Let Children Play
A famous psychologist once said “play is the work of children”. Play is very important for children’s development. From the moment they learn to reach out and explore their surroundings, play and exploration becomes integrated.
Play is also how children work around certain emotions like anxiety. A great example is Peek a boo. A toddler can spend hours playing Peek a boo with an adult with a blanket over his head. As he fears separations from a parent, this game just makes the fear go away. Toddlers often imitate their favourite hero when he feels powerless and small.
Play helps young children learn self control. A simple game like Simon Says at the daycare teaches them impulse control. Most board games teach organization, following rules and taking turns. Games played at the playground help kids with negotiating as rules at the playground change to fit situations every day.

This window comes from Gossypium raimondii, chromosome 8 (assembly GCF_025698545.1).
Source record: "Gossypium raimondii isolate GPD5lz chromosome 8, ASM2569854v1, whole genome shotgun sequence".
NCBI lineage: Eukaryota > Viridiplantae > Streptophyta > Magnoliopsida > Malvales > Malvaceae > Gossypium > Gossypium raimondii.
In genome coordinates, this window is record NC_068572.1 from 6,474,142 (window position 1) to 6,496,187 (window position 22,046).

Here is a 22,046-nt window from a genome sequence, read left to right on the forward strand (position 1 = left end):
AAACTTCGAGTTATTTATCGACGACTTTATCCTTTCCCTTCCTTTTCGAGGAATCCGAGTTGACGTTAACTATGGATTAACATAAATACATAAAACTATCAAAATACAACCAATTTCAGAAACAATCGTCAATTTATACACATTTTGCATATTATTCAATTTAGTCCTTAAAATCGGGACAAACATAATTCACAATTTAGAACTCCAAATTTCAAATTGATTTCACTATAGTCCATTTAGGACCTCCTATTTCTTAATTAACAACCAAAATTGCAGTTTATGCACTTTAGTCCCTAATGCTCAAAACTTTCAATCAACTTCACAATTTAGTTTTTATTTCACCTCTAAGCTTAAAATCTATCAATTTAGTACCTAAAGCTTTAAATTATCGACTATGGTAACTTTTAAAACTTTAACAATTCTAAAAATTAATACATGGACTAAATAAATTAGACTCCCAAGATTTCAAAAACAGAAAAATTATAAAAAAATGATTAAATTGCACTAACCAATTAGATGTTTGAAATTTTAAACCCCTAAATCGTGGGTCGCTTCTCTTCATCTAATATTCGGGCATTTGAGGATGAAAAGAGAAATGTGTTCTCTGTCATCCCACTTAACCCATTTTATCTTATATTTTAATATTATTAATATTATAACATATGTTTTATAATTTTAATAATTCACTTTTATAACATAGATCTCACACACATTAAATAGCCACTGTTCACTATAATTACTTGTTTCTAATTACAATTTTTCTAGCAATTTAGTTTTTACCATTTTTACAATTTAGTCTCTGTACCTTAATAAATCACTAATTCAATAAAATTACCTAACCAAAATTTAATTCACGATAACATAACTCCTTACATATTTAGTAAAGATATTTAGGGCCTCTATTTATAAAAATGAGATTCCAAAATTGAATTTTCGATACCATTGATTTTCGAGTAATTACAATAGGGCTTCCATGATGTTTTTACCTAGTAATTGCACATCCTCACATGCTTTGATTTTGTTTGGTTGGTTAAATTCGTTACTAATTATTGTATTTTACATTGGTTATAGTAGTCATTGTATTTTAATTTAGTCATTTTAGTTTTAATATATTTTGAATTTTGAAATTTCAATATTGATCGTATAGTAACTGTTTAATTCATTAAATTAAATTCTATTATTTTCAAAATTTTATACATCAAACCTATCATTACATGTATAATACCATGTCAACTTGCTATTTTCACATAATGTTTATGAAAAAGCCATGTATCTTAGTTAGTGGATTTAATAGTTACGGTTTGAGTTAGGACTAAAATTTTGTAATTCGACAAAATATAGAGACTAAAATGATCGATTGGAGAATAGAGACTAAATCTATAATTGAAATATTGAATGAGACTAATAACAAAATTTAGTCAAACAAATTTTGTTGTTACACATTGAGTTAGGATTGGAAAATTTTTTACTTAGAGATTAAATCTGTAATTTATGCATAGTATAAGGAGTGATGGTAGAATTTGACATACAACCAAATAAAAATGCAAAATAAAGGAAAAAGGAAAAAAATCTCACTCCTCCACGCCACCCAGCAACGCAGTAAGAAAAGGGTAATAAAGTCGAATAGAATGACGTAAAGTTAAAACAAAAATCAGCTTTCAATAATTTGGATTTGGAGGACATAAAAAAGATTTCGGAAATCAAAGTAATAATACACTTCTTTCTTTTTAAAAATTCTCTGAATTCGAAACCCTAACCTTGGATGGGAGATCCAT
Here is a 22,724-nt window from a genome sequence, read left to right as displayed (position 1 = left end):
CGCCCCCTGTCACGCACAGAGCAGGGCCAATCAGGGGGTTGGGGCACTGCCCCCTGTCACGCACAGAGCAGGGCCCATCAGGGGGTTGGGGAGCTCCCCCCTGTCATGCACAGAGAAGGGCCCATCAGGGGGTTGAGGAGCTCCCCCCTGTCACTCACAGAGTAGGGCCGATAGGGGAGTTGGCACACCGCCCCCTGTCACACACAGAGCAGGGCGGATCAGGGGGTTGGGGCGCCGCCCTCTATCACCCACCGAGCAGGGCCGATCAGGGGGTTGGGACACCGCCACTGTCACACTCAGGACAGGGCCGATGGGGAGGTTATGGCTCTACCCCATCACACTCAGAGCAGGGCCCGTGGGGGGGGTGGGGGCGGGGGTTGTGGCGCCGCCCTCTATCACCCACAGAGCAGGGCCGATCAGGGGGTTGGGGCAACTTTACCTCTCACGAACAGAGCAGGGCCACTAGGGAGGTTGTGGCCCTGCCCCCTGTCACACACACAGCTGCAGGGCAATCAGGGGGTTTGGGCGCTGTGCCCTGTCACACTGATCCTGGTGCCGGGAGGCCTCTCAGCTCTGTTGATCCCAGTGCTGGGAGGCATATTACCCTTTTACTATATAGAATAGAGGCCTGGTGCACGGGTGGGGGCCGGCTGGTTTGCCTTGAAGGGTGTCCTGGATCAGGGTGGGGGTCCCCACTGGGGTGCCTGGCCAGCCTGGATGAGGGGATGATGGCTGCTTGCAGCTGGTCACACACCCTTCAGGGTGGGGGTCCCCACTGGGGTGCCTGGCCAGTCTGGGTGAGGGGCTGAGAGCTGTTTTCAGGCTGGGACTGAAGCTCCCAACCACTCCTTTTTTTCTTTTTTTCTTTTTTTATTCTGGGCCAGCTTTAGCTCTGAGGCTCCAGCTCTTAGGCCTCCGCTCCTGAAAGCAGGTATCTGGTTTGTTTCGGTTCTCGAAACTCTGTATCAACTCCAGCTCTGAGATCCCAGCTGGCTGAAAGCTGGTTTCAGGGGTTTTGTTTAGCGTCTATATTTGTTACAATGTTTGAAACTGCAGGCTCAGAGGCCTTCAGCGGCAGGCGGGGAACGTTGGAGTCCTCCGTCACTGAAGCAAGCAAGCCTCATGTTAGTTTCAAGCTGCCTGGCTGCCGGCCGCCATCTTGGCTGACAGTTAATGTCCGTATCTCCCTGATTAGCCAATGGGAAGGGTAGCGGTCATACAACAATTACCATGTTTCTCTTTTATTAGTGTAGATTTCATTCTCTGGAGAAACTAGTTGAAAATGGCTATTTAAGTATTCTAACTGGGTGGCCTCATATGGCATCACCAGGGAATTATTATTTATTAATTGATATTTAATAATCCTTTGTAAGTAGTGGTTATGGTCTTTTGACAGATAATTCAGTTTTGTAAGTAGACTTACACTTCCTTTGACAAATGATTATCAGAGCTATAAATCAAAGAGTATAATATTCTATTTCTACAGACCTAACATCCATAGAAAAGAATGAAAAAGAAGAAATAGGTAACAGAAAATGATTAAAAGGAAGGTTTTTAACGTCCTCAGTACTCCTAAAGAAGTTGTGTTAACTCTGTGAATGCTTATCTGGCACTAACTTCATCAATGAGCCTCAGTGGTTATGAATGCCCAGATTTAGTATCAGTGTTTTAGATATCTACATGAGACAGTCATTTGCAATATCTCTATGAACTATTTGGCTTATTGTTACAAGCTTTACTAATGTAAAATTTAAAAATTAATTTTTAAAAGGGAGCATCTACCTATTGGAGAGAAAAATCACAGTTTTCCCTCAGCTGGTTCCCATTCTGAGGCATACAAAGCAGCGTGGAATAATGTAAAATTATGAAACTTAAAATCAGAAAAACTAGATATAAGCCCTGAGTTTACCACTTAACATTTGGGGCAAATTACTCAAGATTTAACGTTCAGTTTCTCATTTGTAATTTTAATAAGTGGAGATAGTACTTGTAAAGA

As children grow older, free play starts to disappear and more structured play comes into practice. Video games and computer games replace imaginative play. At the daycare however, we try to encourage as much free play as possible.
The pressure of academic success sometimes leads parents to lessen play time. Parents often feel that their children will be at a disadvantage if their children do not start sports or other structured activities at a young age. Skating classes and soccer games have replaced uninhibited free play.
Specialists suggest that robbing children of free play has its consequences on growth and development. Experts believe that it is through childhood play that social and intellectual skills are developed at a later age. Children need free play to be able to learn the skills needed for success later in life. Free play, where the child is in charge. Once parents take charge, it becomes parent play.
Keep aside some time every day when your child can play freely. Create an environment in the backyard for him to have the space and opportunity to play.